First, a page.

Hike rates now says Bernard Hickey to prevent a damaging housing bubble and the fallout from it bursting

"It's time now for the RBNZ to prioritise financial stability over its inflation target." Image sourced from Shutterstock.com

By Bernard Hickey

Reserve Bank Deputy Governor Grant Spencer gave an excellent speech this week explaining why the bank is seriously considering regulating to limit the growth of low deposit mortgages.

It was the bank's strongest indication yet it will intervene to cool an over-heated housing market.

Anyone thinking of borrowing more than 80% of the value of a property in the next couple of months should read the speech and know that window could be closed by the end of the year.

Banks are already closing the window.

They are imposing 'low equity premiums' on interest rates for mortgages with loan to value ratios of more than 90%.

Brokers have told me the 'loosest' banks in the market, ANZ and ASB, have significantly tightened their lending criteria in recent weeks to make it harder and more expensive for first home buyers and investors to borrow more than 90%.

The central bank has been crawling all over the boards and senior management of these banks for months, pressuring them to tighten up again after a burst of competition from the beginning of last year unleashed a surge of lending growth and turbo-charged the supply-constrained Auckland and Christchurch housing markets.

The Reserve Bank is of course right to force a re-tightening, but it may not be enough.

Even the bank acknowledges its proposed 'speed limits' on high loan to value ratio (LVR) lending is no panacea.

But, unfortunately, Spencer ruled out using the bank's 'blunt instrument' of a hike in the Official Cash Rate increase to whack the housing market.

This is where the Reserve Bank risks making the same mistake it has acknowledged making before the Global Financial Crisis and that inflation-targeting central banks all around the developed world made.

They kept interest rates too low for too long because the consumer price inflation measures they were targeting told them there was no inflation problem. That meant they ignored the creation of asset bubbles that could and did burst to devastating effect inside the American and European financial systems.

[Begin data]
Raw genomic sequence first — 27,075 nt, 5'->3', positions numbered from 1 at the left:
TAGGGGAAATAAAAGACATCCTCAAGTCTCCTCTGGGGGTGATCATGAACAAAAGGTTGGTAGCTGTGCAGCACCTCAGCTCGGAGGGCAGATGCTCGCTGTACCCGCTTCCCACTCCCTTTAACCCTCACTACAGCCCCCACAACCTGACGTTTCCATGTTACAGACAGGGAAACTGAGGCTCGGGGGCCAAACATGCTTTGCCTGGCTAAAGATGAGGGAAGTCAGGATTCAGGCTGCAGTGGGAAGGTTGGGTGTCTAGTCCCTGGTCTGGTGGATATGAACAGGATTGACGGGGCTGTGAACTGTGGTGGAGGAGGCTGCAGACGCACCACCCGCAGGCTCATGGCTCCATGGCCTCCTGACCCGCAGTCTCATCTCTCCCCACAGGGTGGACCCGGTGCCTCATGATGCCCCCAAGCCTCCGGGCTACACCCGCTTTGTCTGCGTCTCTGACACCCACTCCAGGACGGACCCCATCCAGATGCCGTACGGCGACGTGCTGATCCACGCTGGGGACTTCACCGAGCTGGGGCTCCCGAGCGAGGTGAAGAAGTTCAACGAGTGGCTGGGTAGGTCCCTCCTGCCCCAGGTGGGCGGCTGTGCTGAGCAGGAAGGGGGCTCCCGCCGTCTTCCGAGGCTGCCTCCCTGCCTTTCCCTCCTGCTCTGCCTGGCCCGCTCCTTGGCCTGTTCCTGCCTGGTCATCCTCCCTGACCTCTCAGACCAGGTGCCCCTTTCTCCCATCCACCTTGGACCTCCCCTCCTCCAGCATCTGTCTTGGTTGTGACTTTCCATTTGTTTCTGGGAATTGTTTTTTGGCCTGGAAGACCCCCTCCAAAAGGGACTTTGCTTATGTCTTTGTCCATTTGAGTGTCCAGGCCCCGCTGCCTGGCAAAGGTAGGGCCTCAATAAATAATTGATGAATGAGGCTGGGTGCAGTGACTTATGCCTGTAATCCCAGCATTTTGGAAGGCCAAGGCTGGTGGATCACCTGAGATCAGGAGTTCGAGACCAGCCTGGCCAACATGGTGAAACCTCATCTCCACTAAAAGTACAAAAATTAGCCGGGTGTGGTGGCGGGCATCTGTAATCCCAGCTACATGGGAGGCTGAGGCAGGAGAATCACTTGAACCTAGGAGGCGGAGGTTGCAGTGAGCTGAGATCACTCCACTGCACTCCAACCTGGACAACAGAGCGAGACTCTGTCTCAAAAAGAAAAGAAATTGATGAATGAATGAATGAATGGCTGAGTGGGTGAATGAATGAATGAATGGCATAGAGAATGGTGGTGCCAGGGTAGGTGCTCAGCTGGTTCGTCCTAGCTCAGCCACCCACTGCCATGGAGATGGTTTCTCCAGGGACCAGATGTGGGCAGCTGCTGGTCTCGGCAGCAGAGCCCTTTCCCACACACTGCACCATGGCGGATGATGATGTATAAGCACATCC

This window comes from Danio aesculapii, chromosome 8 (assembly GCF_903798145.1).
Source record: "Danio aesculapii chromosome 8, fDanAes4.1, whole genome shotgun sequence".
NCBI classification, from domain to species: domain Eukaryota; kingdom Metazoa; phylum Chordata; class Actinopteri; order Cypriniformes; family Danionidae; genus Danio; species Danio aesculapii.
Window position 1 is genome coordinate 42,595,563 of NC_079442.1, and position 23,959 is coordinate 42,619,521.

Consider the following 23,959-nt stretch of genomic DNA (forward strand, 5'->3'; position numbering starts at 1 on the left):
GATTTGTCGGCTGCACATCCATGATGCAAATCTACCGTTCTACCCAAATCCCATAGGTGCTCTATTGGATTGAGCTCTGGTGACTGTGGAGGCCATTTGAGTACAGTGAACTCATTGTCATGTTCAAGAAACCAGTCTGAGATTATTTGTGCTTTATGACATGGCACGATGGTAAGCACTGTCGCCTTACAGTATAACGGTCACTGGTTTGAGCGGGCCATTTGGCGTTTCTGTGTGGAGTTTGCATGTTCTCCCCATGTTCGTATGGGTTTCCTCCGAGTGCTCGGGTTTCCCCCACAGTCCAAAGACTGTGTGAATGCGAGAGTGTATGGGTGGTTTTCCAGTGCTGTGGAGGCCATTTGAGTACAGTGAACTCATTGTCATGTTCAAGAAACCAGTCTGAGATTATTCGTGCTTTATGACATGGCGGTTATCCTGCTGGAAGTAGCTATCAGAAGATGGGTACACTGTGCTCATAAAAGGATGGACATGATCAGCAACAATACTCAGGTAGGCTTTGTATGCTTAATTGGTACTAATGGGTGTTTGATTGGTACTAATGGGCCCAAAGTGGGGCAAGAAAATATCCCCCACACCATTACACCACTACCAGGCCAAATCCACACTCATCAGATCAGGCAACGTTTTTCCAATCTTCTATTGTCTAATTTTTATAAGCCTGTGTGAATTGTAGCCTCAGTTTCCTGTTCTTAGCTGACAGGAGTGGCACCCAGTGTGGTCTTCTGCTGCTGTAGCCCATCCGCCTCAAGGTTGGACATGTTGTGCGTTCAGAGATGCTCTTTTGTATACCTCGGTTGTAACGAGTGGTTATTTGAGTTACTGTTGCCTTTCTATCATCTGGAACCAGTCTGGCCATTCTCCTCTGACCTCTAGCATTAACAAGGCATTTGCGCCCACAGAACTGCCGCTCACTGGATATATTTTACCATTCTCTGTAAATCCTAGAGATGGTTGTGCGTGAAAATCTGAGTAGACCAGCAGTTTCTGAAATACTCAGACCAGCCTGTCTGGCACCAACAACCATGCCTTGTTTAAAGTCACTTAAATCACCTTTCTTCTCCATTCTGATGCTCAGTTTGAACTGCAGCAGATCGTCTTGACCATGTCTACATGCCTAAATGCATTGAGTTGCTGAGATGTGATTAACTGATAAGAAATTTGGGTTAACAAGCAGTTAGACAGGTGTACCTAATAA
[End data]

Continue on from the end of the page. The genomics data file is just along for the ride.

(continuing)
This is where a peculiar type of schizophrenia has taken hold.

Many central banks have split themselves into two separate parts: one that regulates banks to keep them safe, and one to run monetary policy to control inflation.

They have separate tools and believe the oil of prudential policy shouldn't mix with the water of monetary policy.

The Reserve Bank is still clinging to this schizophrenic dogma that allowed housing bubbles to inflate and burst all around the world.

It's time now for the bank to prioritise financial stability over its inflation target.

As has been shown in America and Europe, the financial carnage from a burst housing bubble is much more damaging in the long term to an economy than a temporary deviation from an inflation target.

The bank should use an OCR hike now to stop this housing boom in its tracks.

It may push inflation below the bank's 1-3% target band in the short run.

But it will help avoid a much more damaging deviation into deflation in the long run if an even bigger housing bubble bursts inside New Zealand's highly concentrated and still foreign-funded banking system.


This article was first published in the Herald on Sunday. It is used here with permission.

We welcome your help to improve our coverage of this issue. Any examples or experiences to relate? Any links to other news, data or research to shed more light on this? Any insight or views on what might happen next or what should happen next? Any errors to correct?

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Try somthing radical Bernard.  How would it go if we stopped paying tax on interest earned and we paid tax on interest paid.  That would change behaviours !!!!

Why would it change behaviour?
Though if its say 30% and I borrow at 8%, then the Govn's take would be higher this way? ie V  30% tax on 4% a depositor gets? 
Everything else is a tax on profit earned though...Id hate to think of the tax hole opportunities that created.

Yeah, the Productivity Commission pointed out that the fact that there is tax on interest earned, means at the end of the day that there is some tax impact on mortgage interest paid. This is one of the things that means that "housing" is not quite as tax-free as some people claim. Council rates is another reason.